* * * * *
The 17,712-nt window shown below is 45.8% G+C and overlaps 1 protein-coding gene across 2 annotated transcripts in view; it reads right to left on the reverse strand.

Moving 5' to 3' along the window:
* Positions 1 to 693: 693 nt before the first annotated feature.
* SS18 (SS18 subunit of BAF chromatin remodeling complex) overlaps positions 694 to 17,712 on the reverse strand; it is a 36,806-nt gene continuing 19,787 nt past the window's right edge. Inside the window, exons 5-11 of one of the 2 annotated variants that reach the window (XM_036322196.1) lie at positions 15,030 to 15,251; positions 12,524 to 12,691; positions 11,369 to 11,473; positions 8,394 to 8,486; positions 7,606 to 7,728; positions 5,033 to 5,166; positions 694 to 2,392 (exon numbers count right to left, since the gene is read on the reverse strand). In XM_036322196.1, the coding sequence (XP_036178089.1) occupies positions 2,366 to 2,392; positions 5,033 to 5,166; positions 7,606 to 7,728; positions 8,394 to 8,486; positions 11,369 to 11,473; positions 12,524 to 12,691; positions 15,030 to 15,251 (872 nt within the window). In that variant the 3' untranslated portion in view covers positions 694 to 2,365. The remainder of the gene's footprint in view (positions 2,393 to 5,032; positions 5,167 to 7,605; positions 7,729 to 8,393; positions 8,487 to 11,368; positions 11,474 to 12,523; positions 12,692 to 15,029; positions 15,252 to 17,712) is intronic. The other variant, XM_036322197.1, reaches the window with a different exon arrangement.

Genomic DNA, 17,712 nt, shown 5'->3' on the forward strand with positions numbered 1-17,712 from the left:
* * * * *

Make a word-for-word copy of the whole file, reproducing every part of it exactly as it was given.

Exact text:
The 17,712-nt window shown below is 45.8% G+C and overlaps 1 protein-coding gene across 2 annotated transcripts in view; it reads right to left on the reverse strand.

Moving 5' to 3' along the window:
* Positions 1 to 693: 693 nt before the first annotated feature.
* SS18 (SS18 subunit of BAF chromatin remodeling complex) overlaps positions 694 to 17,712 on the reverse strand; it is a 36,806-nt gene continuing 19,787 nt past the window's right edge. Inside the window, exons 5-11 of one of the 2 annotated variants that reach the window (XM_036322196.1) lie at positions 15,030 to 15,251; positions 12,524 to 12,691; positions 11,369 to 11,473; positions 8,394 to 8,486; positions 7,606 to 7,728; positions 5,033 to 5,166; positions 694 to 2,392 (exon numbers count right to left, since the gene is read on the reverse strand). In XM_036322196.1, the coding sequence (XP_036178089.1) occupies positions 2,366 to 2,392; positions 5,033 to 5,166; positions 7,606 to 7,728; positions 8,394 to 8,486; positions 11,369 to 11,473; positions 12,524 to 12,691; positions 15,030 to 15,251 (872 nt within the window). In that variant the 3' untranslated portion in view covers positions 694 to 2,365. The remainder of the gene's footprint in view (positions 2,393 to 5,032; positions 5,167 to 7,605; positions 7,729 to 8,393; positions 8,487 to 11,368; positions 11,474 to 12,523; positions 12,692 to 15,029; positions 15,252 to 17,712) is intronic. The other variant, XM_036322197.1, reaches the window with a different exon arrangement.

Genomic DNA, 17,712 nt, shown 5'->3' on the forward strand with positions numbered 1-17,712 from the left: